A former vice president of California chipmaker Atheros Communications was sentenced Monday to 18 months in prison for his role in what authorities have called the biggest hedge fund insider trading case in history.
U.S. District Judge Richard J. Holwell announced the sentence after Ali Hariri declined to say anything on his own behalf. The sentence was less than the two-year term recommended by federal sentencing guidelines.
Still, Holwell said a prison term was necessary, citing "the risk to a fair marketplace of this type of behavior."
The judge added: "The harm is a harm to the system."
Hariri, 39, pleaded guilty in March to securities fraud and conspiracy to commit securities fraud. He was among 21 people arrested in the case a year ago. Already, a dozen people have pleaded guilty to charges.
The San Francisco resident admitted feeding inside information about the wireless communications company where he worked to a friend employed at a hedge fund.
When the charges were announced a year ago, prosecutors staged a news conference, saying they had used wiretaps extensively to record the defendants sharing tips that enabled them to make more than $50 million in profits.
Central to the scheme was Raj Rajaratnam, the founder of the Galleon Group and one of America's richest men, prosecutors said.
Rajaratnam, who is free on $100 million bail while he awaits trial, has contested the charges, saying through lawyers that he only received information about companies that was already public and based any trades on publicly available information.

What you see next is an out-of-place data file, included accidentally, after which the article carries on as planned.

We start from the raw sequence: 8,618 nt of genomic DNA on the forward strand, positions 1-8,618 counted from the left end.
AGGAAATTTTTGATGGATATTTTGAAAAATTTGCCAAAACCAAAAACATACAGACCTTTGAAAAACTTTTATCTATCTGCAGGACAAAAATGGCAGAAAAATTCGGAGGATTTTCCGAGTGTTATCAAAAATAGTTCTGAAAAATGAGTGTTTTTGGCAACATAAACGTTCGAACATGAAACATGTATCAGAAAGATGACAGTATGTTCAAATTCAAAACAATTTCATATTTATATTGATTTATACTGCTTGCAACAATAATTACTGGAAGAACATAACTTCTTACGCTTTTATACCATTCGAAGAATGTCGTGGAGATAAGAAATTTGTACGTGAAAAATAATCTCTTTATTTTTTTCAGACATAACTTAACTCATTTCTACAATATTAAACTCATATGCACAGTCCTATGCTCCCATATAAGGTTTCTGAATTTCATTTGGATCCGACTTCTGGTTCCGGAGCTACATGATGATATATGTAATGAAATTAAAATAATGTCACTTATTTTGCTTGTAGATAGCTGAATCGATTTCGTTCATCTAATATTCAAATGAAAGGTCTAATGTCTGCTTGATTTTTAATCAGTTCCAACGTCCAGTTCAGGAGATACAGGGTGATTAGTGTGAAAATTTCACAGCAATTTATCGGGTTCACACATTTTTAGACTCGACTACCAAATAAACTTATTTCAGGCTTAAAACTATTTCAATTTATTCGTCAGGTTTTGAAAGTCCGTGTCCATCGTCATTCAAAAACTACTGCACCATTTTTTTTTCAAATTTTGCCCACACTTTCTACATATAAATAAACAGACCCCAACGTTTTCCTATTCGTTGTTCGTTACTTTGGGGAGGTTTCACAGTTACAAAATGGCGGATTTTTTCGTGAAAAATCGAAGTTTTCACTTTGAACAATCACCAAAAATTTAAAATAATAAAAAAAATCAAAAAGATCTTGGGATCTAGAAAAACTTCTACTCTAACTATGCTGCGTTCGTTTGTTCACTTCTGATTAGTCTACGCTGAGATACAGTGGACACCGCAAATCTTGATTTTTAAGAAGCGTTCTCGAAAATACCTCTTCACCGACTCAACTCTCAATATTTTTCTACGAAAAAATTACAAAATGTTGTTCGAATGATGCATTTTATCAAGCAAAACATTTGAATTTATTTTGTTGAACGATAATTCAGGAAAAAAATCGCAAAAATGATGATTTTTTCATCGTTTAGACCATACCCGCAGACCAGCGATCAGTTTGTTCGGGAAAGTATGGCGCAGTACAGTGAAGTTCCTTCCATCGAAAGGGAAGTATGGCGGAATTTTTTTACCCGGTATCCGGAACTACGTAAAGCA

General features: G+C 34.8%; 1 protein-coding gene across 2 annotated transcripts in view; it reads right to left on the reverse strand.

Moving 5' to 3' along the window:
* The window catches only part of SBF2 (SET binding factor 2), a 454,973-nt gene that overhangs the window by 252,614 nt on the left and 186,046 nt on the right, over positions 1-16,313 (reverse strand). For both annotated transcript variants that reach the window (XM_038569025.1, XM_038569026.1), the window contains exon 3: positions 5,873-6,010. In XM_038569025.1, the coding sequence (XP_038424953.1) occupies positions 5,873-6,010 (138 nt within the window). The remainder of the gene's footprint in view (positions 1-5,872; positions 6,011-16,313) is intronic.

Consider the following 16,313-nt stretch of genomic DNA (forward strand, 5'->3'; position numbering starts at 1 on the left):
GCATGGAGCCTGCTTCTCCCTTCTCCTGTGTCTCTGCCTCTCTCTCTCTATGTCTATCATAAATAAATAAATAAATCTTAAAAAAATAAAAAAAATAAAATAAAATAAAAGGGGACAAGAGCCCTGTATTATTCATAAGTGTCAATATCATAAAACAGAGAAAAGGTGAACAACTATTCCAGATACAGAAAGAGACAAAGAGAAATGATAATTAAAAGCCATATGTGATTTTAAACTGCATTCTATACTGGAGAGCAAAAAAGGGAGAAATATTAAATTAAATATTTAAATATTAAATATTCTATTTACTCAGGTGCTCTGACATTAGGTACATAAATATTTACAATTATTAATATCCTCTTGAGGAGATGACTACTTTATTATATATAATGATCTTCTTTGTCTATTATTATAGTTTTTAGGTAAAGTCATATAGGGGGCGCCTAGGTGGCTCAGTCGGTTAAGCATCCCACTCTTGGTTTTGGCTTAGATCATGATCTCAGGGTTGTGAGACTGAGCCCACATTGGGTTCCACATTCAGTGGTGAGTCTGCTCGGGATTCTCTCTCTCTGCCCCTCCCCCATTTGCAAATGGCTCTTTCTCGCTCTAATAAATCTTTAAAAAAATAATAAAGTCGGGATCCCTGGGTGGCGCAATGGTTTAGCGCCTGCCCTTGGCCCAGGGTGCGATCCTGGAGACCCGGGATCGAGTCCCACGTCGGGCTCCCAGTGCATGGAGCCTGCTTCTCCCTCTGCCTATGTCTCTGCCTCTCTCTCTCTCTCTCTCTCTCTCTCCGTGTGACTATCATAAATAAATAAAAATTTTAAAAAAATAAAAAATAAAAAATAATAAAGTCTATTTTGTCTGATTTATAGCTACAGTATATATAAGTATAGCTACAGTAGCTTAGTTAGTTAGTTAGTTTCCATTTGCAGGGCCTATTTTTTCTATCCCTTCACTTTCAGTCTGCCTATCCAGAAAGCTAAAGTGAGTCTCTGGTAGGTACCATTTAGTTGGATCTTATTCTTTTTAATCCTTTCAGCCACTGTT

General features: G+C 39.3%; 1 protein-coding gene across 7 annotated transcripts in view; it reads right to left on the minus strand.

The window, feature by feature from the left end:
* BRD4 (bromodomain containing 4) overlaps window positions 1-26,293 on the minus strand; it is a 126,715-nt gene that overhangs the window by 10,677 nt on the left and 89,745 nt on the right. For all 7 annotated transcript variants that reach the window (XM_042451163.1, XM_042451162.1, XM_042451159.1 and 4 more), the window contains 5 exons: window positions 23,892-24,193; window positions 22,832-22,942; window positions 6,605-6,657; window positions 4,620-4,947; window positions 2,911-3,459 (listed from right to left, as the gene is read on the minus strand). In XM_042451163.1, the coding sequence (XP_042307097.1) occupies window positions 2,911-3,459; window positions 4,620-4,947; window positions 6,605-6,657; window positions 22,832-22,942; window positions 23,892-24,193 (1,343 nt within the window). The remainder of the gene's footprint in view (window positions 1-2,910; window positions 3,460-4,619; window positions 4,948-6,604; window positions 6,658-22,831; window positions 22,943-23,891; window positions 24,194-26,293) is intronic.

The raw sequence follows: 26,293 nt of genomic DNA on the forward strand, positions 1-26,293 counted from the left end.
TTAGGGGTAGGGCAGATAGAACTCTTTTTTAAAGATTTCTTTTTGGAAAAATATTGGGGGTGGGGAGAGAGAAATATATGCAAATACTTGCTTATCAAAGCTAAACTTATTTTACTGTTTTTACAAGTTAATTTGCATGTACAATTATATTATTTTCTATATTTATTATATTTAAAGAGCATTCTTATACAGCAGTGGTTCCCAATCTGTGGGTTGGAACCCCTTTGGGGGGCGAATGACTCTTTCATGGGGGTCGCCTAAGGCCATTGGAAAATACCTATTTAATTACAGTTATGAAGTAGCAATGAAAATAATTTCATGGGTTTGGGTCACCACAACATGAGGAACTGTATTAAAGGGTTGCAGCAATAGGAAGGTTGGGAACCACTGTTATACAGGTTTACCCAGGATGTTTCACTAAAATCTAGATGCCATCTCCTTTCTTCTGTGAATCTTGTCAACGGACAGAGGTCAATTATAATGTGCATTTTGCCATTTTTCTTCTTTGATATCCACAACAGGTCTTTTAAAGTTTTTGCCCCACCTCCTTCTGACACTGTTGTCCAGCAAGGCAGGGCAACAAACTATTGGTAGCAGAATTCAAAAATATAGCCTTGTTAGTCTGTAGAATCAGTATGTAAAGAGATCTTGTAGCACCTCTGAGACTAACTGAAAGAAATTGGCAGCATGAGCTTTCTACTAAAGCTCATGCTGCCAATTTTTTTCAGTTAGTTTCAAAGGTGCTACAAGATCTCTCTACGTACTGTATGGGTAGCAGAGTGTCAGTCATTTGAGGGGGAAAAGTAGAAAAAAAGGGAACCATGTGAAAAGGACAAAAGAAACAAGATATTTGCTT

In court papers, lawyers for Hariri wrote that Hariri had provided inside information about Atheros to a longtime friend and trusted mentor who without Hariri's knowledge used it to place trades for his hedge fund.
"Although Mr. Hariri did not profit directly from these trades, he has suffered irreparable harm to his reputation, and he will never again work as an executive in a technology firm," the lawyers wrote as they asked that Hariri spend less than two years in prison.
The lawyers noted Hariri's success after his family left Tehran, Iran, with only $1,200 after Iraq invaded Iran in 1980.
Hariri eventually moved to Connecticut, where he earned bachelor's and master's degrees in electrical engineering from the University of Connecticut.
Hariri said in a letter to the court that he was "truly sorry for what I did and I will regret it for the rest of my life."